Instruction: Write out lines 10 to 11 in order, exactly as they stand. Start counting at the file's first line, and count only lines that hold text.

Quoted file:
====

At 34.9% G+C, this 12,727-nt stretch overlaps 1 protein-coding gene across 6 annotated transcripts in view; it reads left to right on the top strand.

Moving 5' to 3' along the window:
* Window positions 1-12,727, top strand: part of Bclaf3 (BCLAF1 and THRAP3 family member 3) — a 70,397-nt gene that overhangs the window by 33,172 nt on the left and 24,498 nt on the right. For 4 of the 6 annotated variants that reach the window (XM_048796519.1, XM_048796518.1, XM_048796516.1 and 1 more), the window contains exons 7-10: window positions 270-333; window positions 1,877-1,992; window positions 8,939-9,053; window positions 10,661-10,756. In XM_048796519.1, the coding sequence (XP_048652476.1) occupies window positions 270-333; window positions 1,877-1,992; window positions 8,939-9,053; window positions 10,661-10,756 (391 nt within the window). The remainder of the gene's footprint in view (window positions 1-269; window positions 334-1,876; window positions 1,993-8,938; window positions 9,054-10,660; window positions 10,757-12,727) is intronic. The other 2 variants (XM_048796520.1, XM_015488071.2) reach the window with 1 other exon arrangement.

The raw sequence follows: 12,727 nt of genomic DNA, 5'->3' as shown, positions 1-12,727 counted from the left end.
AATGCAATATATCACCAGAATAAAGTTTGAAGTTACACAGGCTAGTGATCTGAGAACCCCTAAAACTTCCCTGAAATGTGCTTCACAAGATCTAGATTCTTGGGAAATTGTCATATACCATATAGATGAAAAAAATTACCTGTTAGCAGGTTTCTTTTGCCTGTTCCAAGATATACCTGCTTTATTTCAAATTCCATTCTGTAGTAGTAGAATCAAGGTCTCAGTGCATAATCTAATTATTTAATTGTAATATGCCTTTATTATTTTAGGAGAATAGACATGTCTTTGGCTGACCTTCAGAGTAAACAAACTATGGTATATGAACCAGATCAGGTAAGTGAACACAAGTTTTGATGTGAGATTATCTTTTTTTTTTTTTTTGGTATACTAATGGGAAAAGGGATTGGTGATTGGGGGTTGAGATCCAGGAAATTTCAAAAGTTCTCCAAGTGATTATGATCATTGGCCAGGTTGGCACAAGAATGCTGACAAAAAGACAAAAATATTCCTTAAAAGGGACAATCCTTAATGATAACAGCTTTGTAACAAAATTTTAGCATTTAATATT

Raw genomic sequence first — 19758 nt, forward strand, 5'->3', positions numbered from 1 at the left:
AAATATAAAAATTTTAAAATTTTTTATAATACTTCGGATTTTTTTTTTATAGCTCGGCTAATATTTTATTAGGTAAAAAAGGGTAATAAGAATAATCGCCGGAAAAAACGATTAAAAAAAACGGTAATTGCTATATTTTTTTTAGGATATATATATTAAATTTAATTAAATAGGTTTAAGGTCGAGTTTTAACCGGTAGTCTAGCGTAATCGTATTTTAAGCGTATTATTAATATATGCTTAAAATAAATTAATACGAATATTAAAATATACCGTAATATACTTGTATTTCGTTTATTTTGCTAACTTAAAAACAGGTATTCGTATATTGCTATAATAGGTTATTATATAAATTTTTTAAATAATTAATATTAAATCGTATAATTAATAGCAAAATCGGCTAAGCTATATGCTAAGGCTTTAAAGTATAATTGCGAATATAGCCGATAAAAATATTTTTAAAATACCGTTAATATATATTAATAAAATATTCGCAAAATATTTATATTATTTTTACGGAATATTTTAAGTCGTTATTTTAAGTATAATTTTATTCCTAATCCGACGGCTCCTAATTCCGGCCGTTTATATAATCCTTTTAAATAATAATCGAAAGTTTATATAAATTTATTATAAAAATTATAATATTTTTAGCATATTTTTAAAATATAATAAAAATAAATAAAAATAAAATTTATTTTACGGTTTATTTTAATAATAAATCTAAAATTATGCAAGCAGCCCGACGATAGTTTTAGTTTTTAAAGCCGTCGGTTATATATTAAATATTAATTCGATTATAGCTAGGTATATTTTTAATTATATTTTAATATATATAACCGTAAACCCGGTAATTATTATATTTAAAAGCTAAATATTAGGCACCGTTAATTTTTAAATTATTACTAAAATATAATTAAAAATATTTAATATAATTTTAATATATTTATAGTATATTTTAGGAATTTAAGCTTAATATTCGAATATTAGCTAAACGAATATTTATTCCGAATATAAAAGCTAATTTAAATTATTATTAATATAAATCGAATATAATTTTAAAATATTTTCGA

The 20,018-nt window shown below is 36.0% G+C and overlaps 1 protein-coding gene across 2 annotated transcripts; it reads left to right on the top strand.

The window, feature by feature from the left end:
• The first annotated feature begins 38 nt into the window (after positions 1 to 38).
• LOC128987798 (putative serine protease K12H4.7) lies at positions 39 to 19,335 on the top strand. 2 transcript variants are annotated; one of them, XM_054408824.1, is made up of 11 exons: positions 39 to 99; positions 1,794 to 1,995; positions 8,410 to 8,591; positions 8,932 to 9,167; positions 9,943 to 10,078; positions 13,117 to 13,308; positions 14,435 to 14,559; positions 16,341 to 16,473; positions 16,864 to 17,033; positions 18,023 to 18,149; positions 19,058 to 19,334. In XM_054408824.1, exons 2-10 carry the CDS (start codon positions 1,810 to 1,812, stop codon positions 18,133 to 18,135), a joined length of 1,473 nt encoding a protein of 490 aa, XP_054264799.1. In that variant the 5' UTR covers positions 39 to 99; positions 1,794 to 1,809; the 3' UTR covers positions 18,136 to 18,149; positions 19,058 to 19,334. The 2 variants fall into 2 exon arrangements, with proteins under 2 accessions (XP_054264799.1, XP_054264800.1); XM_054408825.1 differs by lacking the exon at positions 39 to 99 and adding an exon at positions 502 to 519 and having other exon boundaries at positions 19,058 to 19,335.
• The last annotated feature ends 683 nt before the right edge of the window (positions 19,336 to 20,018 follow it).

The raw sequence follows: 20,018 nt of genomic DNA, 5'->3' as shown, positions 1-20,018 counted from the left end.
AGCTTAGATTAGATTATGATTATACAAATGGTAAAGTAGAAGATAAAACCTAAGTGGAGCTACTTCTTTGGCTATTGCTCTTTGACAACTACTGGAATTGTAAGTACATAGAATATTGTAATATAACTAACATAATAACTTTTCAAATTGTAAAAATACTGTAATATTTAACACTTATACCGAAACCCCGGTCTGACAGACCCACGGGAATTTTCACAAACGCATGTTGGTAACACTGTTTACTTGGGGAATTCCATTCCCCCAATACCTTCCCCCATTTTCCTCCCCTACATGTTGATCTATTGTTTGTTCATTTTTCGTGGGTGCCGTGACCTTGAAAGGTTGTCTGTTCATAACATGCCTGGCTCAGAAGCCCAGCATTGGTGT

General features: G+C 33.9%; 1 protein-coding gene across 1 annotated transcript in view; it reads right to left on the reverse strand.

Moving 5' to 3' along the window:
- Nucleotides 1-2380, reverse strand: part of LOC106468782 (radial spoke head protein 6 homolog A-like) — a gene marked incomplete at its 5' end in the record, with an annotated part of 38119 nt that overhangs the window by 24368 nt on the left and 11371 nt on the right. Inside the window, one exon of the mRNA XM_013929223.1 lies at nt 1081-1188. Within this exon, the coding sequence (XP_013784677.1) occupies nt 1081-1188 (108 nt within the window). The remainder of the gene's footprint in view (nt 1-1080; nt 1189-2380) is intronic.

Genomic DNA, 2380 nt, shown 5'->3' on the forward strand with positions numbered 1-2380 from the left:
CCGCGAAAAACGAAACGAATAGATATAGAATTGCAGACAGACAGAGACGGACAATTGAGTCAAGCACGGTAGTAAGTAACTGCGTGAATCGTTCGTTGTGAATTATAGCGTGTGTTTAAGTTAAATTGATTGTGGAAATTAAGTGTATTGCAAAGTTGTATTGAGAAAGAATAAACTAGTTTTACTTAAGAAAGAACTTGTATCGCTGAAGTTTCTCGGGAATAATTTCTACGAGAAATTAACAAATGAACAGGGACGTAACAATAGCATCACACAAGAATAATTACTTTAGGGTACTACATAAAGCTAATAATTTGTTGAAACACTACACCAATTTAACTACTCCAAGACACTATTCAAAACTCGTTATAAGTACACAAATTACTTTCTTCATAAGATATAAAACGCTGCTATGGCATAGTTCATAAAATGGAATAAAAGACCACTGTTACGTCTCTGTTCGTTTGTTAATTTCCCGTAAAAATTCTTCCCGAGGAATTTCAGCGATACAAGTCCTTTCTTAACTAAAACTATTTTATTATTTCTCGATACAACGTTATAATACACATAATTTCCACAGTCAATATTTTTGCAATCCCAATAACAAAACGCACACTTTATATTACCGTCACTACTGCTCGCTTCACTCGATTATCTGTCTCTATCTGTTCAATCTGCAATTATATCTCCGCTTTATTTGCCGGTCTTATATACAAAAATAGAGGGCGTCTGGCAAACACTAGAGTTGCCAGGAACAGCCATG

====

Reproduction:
• The first annotated feature begins 38 nt into the window (after positions 1 to 38).
• LOC128987798 (putative serine protease K12H4.7) lies at positions 39 to 19,335 on the top strand. 2 transcript variants are annotated; one of them, XM_054408824.1, is made up of 11 exons: positions 39 to 99; positions 1,794 to 1,995; positions 8,410 to 8,591; positions 8,932 to 9,167; positions 9,943 to 10,078; positions 13,117 to 13,308; positions 14,435 to 14,559; positions 16,341 to 16,473; positions 16,864 to 17,033; positions 18,023 to 18,149; positions 19,058 to 19,334. In XM_054408824.1, exons 2-10 carry the CDS (start codon positions 1,810 to 1,812, stop codon positions 18,133 to 18,135), a joined length of 1,473 nt encoding a protein of 490 aa, XP_054264799.1. In that variant the 5' UTR covers positions 39 to 99; positions 1,794 to 1,809; the 3' UTR covers positions 18,136 to 18,149; positions 19,058 to 19,334. The 2 variants fall into 2 exon arrangements, with proteins under 2 accessions (XP_054264799.1, XP_054264800.1); XM_054408825.1 differs by lacking the exon at positions 39 to 99 and adding an exon at positions 502 to 519 and having other exon boundaries at positions 19,058 to 19,335.